Hinduism was transmitted to Indonesia for a long period of time — perhaps with the very goal of providing a method of attaining salvation to the masses. I can’t really comment further on that… But I would guess the lack of salvific outreach to others has to do with the fact that India was already a massive, divided place and expanding beyond Hindustan isn’t exactly an easy task. Not to mention, it is not as if the Hindustanis had the infrastructure or means to really make an easy going of a sustained mission abroad… though apparently to some degree this did happen in Indonesia.

Perhaps it is also worth noting, as FRS did, that Hinduism is a great patchwork of many different beliefs there; consider the Zoroastrians of the Iranic world. Before Zoroastrianism the Iranic religion is incredibly similar to Hinduism, and while tere are some different gods there are basically such striking similarities, that the Rg Veda is considered to provide us information with pre-Zoroastrian Vedic-Aryan deva worship. You can read more here.

So, basically, until Islam took out Zoroastrianism, we know that the most accessible lands surrounding India were essentially Buddhist (Afghanistan, parts of northeast Iran), or they were Zoroastrian (the rest of Iran, much of Turkmenistan, Uzbekistan, etc.). Zoroastrian can be regarded on some level as a reformed, monotheized version of the regionalized Hindu-esque religion that had existed there…

… And gods know (appreciate the subtlety) that there was probably significant variation in the daily language, names and worship of the gods in Bihar and the gods in Tamil Nadu, and the gods in East Bengal and the gods in Punjab.

We might be running into a situation where Hinduism cannot spread to these lands beyond the Hindu Kush because it was more or less already there. Albeit, in a different and reformed version (though who is to say that there was not enclaves and villages still practicing a faith more similar to that of the pre-Zoroastrianism?).

In some sense, could we not argue that Hinduism had nowhere to expand from India, because it already had the Persian & Afghan empires?

(And we all know that it is Islam that supplants Zoroastrianism).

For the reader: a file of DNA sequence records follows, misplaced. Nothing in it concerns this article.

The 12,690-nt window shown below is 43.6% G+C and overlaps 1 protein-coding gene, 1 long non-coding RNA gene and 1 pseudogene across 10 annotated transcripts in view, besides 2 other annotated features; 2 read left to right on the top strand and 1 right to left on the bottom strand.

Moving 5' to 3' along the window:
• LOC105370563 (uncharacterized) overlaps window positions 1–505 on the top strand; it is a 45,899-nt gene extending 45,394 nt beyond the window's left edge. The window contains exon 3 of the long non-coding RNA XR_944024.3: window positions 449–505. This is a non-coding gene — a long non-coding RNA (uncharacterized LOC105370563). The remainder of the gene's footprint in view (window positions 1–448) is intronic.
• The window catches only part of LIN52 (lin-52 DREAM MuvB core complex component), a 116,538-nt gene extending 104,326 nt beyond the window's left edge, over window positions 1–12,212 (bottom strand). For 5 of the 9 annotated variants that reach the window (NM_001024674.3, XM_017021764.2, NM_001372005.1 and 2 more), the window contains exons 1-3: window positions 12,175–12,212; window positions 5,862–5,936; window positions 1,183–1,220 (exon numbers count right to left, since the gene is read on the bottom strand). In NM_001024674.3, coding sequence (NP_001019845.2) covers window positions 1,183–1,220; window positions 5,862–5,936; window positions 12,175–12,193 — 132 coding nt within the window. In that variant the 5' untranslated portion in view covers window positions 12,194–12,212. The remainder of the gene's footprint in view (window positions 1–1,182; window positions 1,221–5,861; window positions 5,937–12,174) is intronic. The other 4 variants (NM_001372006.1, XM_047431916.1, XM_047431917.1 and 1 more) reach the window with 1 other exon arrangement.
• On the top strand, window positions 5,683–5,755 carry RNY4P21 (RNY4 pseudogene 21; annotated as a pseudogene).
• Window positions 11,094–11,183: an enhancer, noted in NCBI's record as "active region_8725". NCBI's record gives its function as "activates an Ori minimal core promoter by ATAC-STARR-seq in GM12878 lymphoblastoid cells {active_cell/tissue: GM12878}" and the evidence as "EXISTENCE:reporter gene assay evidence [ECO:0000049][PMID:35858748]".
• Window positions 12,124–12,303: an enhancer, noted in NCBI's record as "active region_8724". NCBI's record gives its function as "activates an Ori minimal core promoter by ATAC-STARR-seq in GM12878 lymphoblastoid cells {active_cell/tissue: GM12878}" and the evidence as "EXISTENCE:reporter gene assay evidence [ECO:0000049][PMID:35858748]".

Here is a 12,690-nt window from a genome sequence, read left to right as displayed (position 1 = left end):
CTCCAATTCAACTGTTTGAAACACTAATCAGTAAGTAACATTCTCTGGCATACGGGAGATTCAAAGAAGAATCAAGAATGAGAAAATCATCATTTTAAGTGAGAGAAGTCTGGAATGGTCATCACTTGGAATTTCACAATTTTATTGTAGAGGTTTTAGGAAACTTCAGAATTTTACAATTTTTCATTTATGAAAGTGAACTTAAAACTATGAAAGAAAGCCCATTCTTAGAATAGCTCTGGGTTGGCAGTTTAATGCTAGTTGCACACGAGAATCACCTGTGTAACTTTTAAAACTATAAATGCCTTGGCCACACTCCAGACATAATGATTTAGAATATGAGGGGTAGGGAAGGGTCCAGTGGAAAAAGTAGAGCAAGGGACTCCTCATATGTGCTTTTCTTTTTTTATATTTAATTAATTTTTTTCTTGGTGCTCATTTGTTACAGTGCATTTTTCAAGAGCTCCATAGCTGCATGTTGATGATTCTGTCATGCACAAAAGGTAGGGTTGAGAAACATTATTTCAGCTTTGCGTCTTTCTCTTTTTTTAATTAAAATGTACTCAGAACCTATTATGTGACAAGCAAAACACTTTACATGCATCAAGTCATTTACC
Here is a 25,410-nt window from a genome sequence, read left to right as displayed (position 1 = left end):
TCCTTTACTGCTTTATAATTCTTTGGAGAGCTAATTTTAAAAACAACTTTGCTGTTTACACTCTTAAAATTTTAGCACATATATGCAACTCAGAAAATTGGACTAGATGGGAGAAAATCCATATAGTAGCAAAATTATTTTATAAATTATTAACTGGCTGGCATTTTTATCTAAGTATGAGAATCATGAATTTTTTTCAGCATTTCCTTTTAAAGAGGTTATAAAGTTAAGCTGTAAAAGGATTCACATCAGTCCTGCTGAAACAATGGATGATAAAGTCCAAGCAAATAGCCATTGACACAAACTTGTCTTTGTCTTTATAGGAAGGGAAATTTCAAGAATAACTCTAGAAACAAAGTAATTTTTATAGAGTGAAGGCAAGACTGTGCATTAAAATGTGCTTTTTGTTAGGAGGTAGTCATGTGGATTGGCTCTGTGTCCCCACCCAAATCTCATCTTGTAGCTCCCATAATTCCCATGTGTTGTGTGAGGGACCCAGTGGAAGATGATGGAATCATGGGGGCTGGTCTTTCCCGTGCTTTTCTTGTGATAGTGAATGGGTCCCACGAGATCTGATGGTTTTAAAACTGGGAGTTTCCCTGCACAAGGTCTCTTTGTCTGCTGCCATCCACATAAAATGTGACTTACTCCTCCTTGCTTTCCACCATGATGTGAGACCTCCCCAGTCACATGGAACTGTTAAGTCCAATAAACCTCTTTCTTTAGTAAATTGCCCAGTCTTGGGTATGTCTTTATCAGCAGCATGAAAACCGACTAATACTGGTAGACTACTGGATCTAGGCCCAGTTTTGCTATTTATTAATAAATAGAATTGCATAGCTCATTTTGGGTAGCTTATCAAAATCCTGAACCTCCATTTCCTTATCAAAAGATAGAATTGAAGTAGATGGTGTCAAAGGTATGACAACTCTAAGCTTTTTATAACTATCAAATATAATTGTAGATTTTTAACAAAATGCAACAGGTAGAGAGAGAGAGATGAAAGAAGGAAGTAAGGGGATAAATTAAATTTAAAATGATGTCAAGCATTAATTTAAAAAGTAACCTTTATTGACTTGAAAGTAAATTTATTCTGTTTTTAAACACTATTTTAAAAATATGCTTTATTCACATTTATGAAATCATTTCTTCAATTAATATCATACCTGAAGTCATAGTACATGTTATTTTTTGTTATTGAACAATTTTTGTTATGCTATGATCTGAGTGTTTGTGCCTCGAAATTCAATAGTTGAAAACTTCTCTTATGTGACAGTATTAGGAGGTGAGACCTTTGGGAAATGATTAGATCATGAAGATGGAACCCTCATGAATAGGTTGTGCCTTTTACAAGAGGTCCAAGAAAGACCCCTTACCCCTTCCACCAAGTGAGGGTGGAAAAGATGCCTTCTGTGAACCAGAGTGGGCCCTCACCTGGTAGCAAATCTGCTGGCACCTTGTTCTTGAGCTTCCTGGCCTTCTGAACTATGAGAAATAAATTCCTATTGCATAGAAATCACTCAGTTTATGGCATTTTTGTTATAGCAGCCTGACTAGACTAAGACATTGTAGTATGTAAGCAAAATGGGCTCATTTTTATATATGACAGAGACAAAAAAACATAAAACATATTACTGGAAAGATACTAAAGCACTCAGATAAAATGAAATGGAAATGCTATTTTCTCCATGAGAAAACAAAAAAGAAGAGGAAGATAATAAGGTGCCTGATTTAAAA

How does this dial into it?

Perhaps something like:
– Hinduism was salvific and spreading, as it did to Indonesia.
– Hinduism had no need to ‘spread’ to Persia and Iranic lands because it was more or less already there. It was then just reformed drastically right around the same time that Buddhism was formed.
– Buddhism & Jainism cause rifts within Hindustan and spread far and wide; the success of Buddhism in spreading abroad to some degree functions as a transmission as it is of Hindu culture, and perhaps even hints at the impotence of Hinduism to be of importance within Indian society. It is suggested by Gombrich in his book What The Buddha Thought that Buddhism was a religion primarily of the merchant / trader class, as it stands, and thus makes sense that while the Hinduism of the Brahmins stays put, the Buddhism of the Vaishyas spreads further & furhter.
– As time passes the Zoroastrians & Buddhists are defeated by the Muslims. Hinduism now has no options to spread and rather will be fully prepared to reel back in the face of Islam.
– Hinduism is then eventually enclosed by Islam to the West, and then there’s the far more Buddhist Bengali lands that eventually become Islamic; the Muslims then even spread their messages to Malaysia & Indonesia via Indian trade routes and usurp the old lands where Hinduism spread…

So after a 1,000 years they grow accustomed to constant inward looking.

It’s easy to become extremely introverted when surrounded by enemies… Ask the Koreans, ask the Shi’ites, ask the Druze, etc.

Give Me That Old Time Business

I recently took some time to listen to an extensive podcast on medieval guilds which featured the economic historian Gary Richards and it was utterly illuminating concerning the functions & roles of guilds in medieval Europe. The full podcast, of course, can be listened to via

Of course, there are countless sociological and historical reasons as to why our ancestors functioned the way that they did… You know, in a more civilized and socially conscious fashion than anyone does today. It is also clear that the idea of getting anyone to behave with the manner & neighborliness of a medieval person is a long shot, but let us pine for the old days together for a moment.